Spencer McHugh's rise through the marketing ranks at Orange is a textbook case of direct marketer made good (see CV, below). Having begun his career in DM supplier firms and agencies, McHugh replaced Justin Billingsley as Orange's UK brand director in March. He now commands a team of some 60 marketers at Orange, including acquisition and retention.
Last year Orange appointed Chemistry to integrate the "Together We Can Do More" campaign into all DM activity. Jeremy Morris, head of DM at Orange, reports to McHugh, but McHugh vows he's still a direct marketer at heart.
Q: What was your proudest achievement as head of DM at Orange?
Growing our direct acquisition team, definitely. When I first joined Orange, there was a small team of people in acquisition and that's grown to be a larger part of our marketing activity. And it's had a big impact on our bottom line as a business. We've done a lot of good work in retention too, introducing a number of initiatives on churn reduction. I was involved in setting up Orange Wednesdays [the cinema tickets promotion programme]. That's been a great asset for us. We've just had its fifth birthday and it goes from strength to strength.
Q: Best piece of direct marketing (digital or otherwise) that you've ever witnessed?
Am I allow nominate one of our own?! Orange Wednesdays is an amazing programme of activity with some great communications at its heart. Otherwise, the best piece of direct marketing is Google, in every sense. They rewrote the rulebook on how you target and put offers in front of people at the right time and convert them. AdWords is particularly brilliant.
Q: Do you miss being a direct marketer at all?
I don't miss it because I haven't stopped being one. It's an incredibly important part of what my team do.
Q: What do you think DM's strengths are?
That's a pretty simple one for me. Direct marketing has always been grounded in accountability and fuelled by technology, and for modern marketers they're great foundations to have. Accountability is the life-blood of direct marketing and marketing as a general function needs to be more and more accountable these days.
Over the years technology has fuelled a lot of growth in DM and innovation in database marketing, print or targeting technology.
Q: And weaknesses?
The weakness was, and continues to be, direct marketing's bad PR. We need to get a good PR agency on the case! We haven't been able to shrug off the whole junk mail tag and as a sector it hasn't done enough to defend itself.
Q: You were Orange's head of DM during the so-called Summer of Discontent. How did the bad headlines of summer 2006 make you feel?
The media onslaught of 2006 was a perception/reality thing - marketers and direct marketers knew it wasn't true and that the perception was being fuelled by the media. You couldn't blame anyone in particular for it. But the issue remains that the image of direct marketing is the direct mail and door drops coming through your door that you don't want.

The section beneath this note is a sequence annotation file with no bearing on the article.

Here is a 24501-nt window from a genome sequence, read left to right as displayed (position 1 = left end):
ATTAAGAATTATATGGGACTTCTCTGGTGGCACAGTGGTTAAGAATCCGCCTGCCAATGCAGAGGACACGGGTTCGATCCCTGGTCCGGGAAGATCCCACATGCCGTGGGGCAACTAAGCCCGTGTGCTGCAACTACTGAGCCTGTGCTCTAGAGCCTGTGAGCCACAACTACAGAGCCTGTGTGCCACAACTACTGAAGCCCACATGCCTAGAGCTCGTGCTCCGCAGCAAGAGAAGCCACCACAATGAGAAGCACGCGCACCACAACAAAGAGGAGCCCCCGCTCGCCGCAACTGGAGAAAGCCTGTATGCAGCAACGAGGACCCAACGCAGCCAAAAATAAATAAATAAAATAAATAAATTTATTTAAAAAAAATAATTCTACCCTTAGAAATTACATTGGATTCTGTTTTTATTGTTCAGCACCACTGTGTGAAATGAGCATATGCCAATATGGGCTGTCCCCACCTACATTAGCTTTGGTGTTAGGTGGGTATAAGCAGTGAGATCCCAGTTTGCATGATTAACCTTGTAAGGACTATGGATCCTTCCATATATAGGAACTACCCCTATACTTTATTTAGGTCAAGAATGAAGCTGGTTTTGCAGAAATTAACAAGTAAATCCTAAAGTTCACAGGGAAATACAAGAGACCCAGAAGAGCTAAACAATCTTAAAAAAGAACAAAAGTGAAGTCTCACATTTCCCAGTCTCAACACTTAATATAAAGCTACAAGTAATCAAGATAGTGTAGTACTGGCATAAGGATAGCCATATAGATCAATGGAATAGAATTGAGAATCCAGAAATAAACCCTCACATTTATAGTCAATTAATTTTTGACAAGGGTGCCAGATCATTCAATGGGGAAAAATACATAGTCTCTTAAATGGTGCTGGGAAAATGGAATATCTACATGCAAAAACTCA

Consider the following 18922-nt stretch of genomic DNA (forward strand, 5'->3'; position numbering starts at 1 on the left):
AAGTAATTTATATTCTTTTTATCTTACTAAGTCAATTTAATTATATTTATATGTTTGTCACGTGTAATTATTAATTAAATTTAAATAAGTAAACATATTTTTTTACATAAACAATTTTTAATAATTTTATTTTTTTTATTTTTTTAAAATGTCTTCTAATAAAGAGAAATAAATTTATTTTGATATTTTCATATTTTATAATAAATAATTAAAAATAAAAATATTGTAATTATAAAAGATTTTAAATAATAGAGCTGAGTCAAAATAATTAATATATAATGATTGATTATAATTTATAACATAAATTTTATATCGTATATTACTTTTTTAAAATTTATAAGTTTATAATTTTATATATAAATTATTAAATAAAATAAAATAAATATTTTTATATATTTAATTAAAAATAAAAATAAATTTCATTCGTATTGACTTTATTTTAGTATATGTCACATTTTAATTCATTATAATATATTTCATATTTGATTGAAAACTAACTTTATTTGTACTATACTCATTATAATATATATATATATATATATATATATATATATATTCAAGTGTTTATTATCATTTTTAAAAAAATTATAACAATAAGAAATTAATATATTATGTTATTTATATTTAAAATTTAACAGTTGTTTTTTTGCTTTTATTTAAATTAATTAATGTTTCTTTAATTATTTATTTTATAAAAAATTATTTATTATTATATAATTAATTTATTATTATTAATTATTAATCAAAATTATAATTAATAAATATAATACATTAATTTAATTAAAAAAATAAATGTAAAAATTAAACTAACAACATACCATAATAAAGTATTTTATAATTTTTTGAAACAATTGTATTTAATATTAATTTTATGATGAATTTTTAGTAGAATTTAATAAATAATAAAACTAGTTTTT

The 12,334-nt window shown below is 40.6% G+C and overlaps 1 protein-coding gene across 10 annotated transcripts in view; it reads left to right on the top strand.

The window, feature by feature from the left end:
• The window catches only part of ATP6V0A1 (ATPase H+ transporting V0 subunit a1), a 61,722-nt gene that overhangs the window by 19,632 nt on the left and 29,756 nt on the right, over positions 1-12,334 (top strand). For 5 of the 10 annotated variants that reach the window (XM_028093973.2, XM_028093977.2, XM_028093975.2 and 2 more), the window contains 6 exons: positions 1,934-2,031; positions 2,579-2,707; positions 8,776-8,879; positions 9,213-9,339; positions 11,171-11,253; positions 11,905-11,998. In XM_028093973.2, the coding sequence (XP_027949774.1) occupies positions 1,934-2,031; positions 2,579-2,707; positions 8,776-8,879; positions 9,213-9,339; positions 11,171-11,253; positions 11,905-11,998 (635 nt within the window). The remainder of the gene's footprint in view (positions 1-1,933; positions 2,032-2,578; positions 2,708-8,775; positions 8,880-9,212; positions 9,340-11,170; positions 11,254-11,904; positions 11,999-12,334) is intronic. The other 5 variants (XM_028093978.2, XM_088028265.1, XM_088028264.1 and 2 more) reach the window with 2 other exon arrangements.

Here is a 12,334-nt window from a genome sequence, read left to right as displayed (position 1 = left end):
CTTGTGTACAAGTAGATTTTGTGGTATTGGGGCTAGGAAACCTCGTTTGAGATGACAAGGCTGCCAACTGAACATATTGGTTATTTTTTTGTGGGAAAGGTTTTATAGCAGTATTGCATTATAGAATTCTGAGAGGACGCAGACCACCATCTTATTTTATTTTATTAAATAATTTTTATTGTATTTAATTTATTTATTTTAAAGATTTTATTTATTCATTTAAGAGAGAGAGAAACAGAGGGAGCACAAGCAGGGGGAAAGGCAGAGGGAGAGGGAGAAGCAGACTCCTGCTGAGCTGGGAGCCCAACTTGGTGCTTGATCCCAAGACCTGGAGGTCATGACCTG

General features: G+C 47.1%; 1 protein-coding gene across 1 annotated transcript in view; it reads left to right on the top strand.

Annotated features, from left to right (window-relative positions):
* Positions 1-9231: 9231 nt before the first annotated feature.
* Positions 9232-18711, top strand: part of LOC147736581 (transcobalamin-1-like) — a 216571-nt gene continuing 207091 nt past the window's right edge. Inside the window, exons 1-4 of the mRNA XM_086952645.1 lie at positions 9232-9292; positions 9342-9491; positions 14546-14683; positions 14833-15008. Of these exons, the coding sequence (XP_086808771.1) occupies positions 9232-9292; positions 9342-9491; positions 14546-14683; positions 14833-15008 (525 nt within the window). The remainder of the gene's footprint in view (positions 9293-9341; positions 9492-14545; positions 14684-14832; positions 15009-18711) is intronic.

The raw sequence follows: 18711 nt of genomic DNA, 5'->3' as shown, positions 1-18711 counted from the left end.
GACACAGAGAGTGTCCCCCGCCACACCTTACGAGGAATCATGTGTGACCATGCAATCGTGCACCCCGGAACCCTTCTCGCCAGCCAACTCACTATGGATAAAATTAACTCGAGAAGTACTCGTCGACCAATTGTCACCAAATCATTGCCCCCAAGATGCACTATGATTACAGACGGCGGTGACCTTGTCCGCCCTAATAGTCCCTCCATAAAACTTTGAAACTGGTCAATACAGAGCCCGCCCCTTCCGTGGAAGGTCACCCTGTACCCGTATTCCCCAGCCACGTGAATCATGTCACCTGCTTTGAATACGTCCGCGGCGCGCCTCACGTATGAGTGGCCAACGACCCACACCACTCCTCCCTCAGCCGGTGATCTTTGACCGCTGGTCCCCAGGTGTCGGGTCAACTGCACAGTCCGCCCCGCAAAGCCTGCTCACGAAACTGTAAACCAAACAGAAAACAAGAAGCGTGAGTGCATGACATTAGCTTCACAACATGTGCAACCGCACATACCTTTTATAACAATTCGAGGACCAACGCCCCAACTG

Q: Isn't the adoption of digital channels by brands such as Orange solving this issue?
Absolutely. It's becoming increasingly difficult to identify what direct marketing is, as a lot of good digital is firmly rooted in the principles of DM.
Q: So as direct marketing becomes more digital, do DM agencies need to rebrand?
I don't think so. We worked with Craik jones for a number of years, as well as Wunderman and recently Chemistry. The best agencies have a strong sense of where they're coming from and where they're going to.
Q: Can direct marketing build brands?
Yes, absolutely. That question feels like a tired old argument the DM industry debates every so often. In the world of multiple channels with which to communicate with customers, it's obvious all those communications will have an impact on brands and how they're perceived.
Q: Do clients pigeon-hole agencies according to their provenance - be it digital, DM, sales promotion, above-the-line?
We try not to define agencies by their output. We want smart, innovative people who can make a difference to our business, no matter where they come from. It's about having good creative output and executional nuance in specific areas - so occasionally we might want to hire someone with executional detail in search, for instance. Good agencies know where they're coming from and stick to their principles. An agency rebrand is not likely to sway me.
Q: What's your advice to direct marketers within brand companies - how can they use the DM platform to go further up the ladder?
Know your strengths and play to them. Accountability is more important than ever. Direct marketers need to discover new ways of proving effectiveness, developing models of response analysis and ways of interacting with consumers on Facebook. It's also about making sure technology is an integrated part of marketing and DM people are comfortable with that. It's a feature that should stand them in good stead.
Q: Can you tell us about your role, now that you're a few months into it?
Watch this space! We've lots of exciting stuff planned.
1993: Data manager, Aspen Direct
1995: Senior data planner, GGT Direct
1997: Strategic planner, Limbo (BBH)
1999: Planning director, Publicis Dialog
2000: Planning director MBO (Havas)
2003: Head of digital and direct, Orange
2008: Head of brand communications
2009: UK brand director